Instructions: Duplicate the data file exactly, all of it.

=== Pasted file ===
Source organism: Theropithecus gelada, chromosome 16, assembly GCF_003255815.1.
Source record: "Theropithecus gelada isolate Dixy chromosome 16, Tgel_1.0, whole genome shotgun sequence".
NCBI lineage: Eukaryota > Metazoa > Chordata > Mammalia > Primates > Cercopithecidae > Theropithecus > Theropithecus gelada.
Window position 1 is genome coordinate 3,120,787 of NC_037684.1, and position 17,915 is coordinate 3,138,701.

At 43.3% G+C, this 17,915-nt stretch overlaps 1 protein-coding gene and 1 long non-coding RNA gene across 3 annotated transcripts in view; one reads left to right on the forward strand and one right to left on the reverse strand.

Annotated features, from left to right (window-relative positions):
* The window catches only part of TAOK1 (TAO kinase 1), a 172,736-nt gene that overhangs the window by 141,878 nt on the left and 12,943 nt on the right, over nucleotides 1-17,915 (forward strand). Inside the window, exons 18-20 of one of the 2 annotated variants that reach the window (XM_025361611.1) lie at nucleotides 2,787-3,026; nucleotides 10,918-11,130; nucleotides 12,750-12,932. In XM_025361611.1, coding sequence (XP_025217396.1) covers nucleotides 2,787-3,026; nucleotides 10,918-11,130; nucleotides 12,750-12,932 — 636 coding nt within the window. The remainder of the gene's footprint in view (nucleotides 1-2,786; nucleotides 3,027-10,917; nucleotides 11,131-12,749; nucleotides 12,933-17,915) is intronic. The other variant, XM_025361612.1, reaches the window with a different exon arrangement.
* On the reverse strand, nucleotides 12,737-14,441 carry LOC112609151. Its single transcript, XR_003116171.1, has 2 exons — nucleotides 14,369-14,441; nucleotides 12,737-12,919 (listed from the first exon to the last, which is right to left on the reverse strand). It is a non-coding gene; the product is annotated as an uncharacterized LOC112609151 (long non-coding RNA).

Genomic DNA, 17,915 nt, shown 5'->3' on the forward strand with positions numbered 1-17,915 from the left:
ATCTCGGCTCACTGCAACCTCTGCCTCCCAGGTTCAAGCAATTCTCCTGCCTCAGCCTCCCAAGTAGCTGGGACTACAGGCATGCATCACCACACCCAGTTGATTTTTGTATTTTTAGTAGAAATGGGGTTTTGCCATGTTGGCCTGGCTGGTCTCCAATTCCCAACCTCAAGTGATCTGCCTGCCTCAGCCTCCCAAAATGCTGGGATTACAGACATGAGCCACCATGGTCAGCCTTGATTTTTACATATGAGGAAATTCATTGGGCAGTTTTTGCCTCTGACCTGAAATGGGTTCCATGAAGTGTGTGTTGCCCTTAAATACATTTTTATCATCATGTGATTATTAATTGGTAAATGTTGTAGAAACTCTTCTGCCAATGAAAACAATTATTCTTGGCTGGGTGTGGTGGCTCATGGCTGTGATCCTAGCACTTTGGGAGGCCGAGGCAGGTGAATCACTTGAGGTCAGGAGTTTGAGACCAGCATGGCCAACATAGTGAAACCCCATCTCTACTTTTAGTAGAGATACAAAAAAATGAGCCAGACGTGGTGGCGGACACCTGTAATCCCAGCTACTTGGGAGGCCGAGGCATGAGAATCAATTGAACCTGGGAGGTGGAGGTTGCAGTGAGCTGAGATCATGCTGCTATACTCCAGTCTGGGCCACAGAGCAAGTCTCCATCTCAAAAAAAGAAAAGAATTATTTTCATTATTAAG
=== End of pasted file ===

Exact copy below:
Source organism: Theropithecus gelada, chromosome 16, assembly GCF_003255815.1.
Source record: "Theropithecus gelada isolate Dixy chromosome 16, Tgel_1.0, whole genome shotgun sequence".
NCBI lineage: Eukaryota > Metazoa > Chordata > Mammalia > Primates > Cercopithecidae > Theropithecus > Theropithecus gelada.
Window position 1 is genome coordinate 3,120,787 of NC_037684.1, and position 17,915 is coordinate 3,138,701.

At 43.3% G+C, this 17,915-nt stretch overlaps 1 protein-coding gene and 1 long non-coding RNA gene across 3 annotated transcripts in view; one reads left to right on the forward strand and one right to left on the reverse strand.

Annotated features, from left to right (window-relative positions):
* The window catches only part of TAOK1 (TAO kinase 1), a 172,736-nt gene that overhangs the window by 141,878 nt on the left and 12,943 nt on the right, over nucleotides 1-17,915 (forward strand). Inside the window, exons 18-20 of one of the 2 annotated variants that reach the window (XM_025361611.1) lie at nucleotides 2,787-3,026; nucleotides 10,918-11,130; nucleotides 12,750-12,932. In XM_025361611.1, coding sequence (XP_025217396.1) covers nucleotides 2,787-3,026; nucleotides 10,918-11,130; nucleotides 12,750-12,932 — 636 coding nt within the window. The remainder of the gene's footprint in view (nucleotides 1-2,786; nucleotides 3,027-10,917; nucleotides 11,131-12,749; nucleotides 12,933-17,915) is intronic. The other variant, XM_025361612.1, reaches the window with a different exon arrangement.
* On the reverse strand, nucleotides 12,737-14,441 carry LOC112609151. Its single transcript, XR_003116171.1, has 2 exons — nucleotides 14,369-14,441; nucleotides 12,737-12,919 (listed from the first exon to the last, which is right to left on the reverse strand). It is a non-coding gene; the product is annotated as an uncharacterized LOC112609151 (long non-coding RNA).

Genomic DNA, 17,915 nt, shown 5'->3' on the forward strand with positions numbered 1-17,915 from the left:
ATCTCGGCTCACTGCAACCTCTGCCTCCCAGGTTCAAGCAATTCTCCTGCCTCAGCCTCCCAAGTAGCTGGGACTACAGGCATGCATCACCACACCCAGTTGATTTTTGTATTTTTAGTAGAAATGGGGTTTTGCCATGTTGGCCTGGCTGGTCTCCAATTCCCAACCTCAAGTGATCTGCCTGCCTCAGCCTCCCAAAATGCTGGGATTACAGACATGAGCCACCATGGTCAGCCTTGATTTTTACATATGAGGAAATTCATTGGGCAGTTTTTGCCTCTGACCTGAAATGGGTTCCATGAAGTGTGTGTTGCCCTTAAATACATTTTTATCATCATGTGATTATTAATTGGTAAATGTTGTAGAAACTCTTCTGCCAATGAAAACAATTATTCTTGGCTGGGTGTGGTGGCTCATGGCTGTGATCCTAGCACTTTGGGAGGCCGAGGCAGGTGAATCACTTGAGGTCAGGAGTTTGAGACCAGCATGGCCAACATAGTGAAACCCCATCTCTACTTTTAGTAGAGATACAAAAAAATGAGCCAGACGTGGTGGCGGACACCTGTAATCCCAGCTACTTGGGAGGCCGAGGCATGAGAATCAATTGAACCTGGGAGGTGGAGGTTGCAGTGAGCTGAGATCATGCTGCTATACTCCAGTCTGGGCCACAGAGCAAGTCTCCATCTCAAAAAAAGAAAAGAATTATTTTCATTATTAAG